• I’ve denied a borderline hoarder access to set up at a rescue event, they spread it all over social media that the event should be boycotted, and she threatened to bring all of her foster animals and dump them in the street for me to have to deal with/find homes for.
  • I’ve seen rescues who have so many dogs that the animals are stacked in cages. Or have heard rescuers say they have so many dogs in crates that they can’t get around to letting them go out to the bathroom, let alone work with behavior.
  • How many times have I seen a rescue take in a dog that has mild behavior issues (easily fixed with some work/established routine) and make the dog so crazy or get so fat/unhealthy over time that the dog would never be adoptable….countless. The old Girl Scout rule is the dog is to leave you better than when you found it.
  • I’ve seen a rescue director driving around in a truck with dogs completely loose/barking through the windows/acting so batty in the back to the point where I swore a dog fight would break out any minute. No crates. No training. Total chaos. Never will I send an adopter to this person. (I’m still stunned by that one. What would happen if she got in a wreck?)
  • I’ve sat on the set waiting to go live on a morning news program with another rescue who struggled to get their completely untrained, stressed-out foster dog under control, and in response to the behavior spanked the dog like it was a child to get it to calm down. Camera guys and the news anchor looked at each other like, “what in the heck?” I wanted to die. Right then and there, kill me please.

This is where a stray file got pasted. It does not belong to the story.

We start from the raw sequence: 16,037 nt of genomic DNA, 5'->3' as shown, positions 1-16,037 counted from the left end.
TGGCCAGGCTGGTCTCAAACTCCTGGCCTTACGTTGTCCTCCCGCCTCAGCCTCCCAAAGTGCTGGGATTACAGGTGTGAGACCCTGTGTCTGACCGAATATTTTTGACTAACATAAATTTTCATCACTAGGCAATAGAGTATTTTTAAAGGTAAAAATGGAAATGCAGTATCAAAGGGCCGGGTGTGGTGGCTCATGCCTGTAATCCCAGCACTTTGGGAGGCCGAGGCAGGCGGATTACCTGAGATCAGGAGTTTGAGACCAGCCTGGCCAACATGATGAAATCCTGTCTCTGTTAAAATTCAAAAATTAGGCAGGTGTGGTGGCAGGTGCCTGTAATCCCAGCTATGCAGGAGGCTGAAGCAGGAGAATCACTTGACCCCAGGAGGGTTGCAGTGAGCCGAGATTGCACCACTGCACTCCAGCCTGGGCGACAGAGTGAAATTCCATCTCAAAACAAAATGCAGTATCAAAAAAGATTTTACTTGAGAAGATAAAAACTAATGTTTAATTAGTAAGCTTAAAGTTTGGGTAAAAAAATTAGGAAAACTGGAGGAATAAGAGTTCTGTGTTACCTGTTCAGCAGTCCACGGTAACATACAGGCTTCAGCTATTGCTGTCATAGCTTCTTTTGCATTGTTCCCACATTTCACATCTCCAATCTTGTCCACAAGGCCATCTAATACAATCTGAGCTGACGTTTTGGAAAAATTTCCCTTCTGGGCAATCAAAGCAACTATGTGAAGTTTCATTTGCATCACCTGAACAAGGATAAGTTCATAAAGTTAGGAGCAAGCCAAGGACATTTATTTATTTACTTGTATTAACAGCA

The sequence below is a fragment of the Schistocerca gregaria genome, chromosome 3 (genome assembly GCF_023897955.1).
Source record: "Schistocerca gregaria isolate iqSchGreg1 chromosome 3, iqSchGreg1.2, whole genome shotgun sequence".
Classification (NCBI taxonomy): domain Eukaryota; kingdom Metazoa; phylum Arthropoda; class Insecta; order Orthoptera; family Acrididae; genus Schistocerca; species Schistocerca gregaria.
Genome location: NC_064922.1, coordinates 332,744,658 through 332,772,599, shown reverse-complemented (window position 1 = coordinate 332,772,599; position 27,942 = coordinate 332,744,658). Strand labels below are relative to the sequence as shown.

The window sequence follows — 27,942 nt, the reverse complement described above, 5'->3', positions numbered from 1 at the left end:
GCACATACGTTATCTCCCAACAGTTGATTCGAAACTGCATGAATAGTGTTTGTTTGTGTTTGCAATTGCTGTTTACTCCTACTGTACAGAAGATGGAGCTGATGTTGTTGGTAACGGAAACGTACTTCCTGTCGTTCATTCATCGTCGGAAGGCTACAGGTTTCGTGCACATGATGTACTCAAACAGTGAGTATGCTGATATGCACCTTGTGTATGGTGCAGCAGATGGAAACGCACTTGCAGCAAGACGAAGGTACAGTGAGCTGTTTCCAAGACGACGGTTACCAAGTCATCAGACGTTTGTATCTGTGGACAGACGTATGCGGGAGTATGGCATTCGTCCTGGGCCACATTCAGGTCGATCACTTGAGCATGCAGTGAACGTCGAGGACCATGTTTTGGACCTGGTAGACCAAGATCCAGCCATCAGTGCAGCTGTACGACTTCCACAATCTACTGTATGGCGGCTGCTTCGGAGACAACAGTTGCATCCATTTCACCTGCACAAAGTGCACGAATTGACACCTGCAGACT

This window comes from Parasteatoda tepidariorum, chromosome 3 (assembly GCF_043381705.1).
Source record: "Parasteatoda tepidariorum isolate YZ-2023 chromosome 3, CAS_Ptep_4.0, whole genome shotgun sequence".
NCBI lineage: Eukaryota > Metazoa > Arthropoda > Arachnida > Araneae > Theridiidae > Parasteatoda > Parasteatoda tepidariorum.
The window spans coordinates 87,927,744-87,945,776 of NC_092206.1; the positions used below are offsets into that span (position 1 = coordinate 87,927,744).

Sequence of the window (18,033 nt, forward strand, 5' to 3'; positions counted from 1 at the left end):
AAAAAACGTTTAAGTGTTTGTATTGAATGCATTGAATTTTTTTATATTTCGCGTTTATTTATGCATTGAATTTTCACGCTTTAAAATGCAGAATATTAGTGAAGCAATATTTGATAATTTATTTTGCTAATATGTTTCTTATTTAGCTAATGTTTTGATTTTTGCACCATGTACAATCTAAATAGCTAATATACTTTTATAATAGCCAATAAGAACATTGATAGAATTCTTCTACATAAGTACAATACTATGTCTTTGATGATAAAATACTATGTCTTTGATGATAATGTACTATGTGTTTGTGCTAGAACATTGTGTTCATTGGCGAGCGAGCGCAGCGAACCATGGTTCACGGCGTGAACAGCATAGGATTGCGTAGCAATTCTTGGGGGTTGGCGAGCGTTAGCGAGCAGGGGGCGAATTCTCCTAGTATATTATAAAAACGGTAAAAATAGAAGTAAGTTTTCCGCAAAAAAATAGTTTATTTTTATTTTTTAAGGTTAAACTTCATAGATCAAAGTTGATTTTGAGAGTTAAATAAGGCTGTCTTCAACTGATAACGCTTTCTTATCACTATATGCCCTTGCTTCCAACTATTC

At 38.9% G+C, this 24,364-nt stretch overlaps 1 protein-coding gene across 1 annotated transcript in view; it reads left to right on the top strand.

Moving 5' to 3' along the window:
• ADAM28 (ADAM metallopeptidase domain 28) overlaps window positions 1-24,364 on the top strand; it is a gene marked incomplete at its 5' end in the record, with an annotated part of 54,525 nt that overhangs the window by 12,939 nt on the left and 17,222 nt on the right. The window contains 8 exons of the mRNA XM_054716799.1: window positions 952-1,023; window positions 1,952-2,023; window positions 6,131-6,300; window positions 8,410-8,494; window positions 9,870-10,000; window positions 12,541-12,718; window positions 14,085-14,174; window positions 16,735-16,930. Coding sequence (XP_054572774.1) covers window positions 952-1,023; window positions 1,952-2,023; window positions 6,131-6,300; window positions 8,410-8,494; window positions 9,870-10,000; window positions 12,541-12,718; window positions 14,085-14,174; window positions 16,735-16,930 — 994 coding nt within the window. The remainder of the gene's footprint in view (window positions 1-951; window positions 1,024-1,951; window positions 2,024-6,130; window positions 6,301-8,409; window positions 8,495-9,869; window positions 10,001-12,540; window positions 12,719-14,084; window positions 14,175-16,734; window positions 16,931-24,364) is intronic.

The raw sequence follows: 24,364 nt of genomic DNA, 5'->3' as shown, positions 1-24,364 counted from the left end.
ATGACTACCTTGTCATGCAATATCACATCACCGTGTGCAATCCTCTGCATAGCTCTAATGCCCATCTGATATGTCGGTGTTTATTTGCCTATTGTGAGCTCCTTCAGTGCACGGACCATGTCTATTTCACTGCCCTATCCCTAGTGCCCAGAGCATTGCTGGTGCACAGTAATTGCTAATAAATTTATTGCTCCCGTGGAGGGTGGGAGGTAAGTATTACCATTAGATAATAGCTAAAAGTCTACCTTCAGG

• There are rescuers that don’t believe in crates, cut their dogs loose in their house as a free-for-all, free feeding, letting dogs “work it out amongst themselves”, and rush dogs to the vet to get them stitched up because of the dog fights that have happened. Rescue dollars paying for injuries sustained in the rescue foster home instead of the injuries/diseases they arrived with that were acquired from their previous life of abuse/neglect.
  • Sitting at an outdoor fundraiser event, I’ve bumped into a health department employee that asked about another rescue. I knew exactly what rescue they were going to say because I’ve personally smelled the individual. The health department person looked at me like I was psychic. No, my nose just works.
  • I’ve been stuck in the middle between an adopter driving 4 hours from St. Louis, and a foster person from Tennessee I was going to meet to transport the dog the rest of the way to the adopter…and at the last minute the foster decided to keep the dog. Adopter already purchased all the pet supplies, never expecting the foster to back out of the adoption. I had no clue what to say to the adopter. There’s nothing you can say to that. Oh, and some time later, the foster home dumps that dog to get another. Another dog they adopted (“failed foster”) from the rescue was also put up for adoption again. That’s at least two personal dogs that I know of that they got rid of. Yes, they’re still fostering for another rescue. Boggles the mind.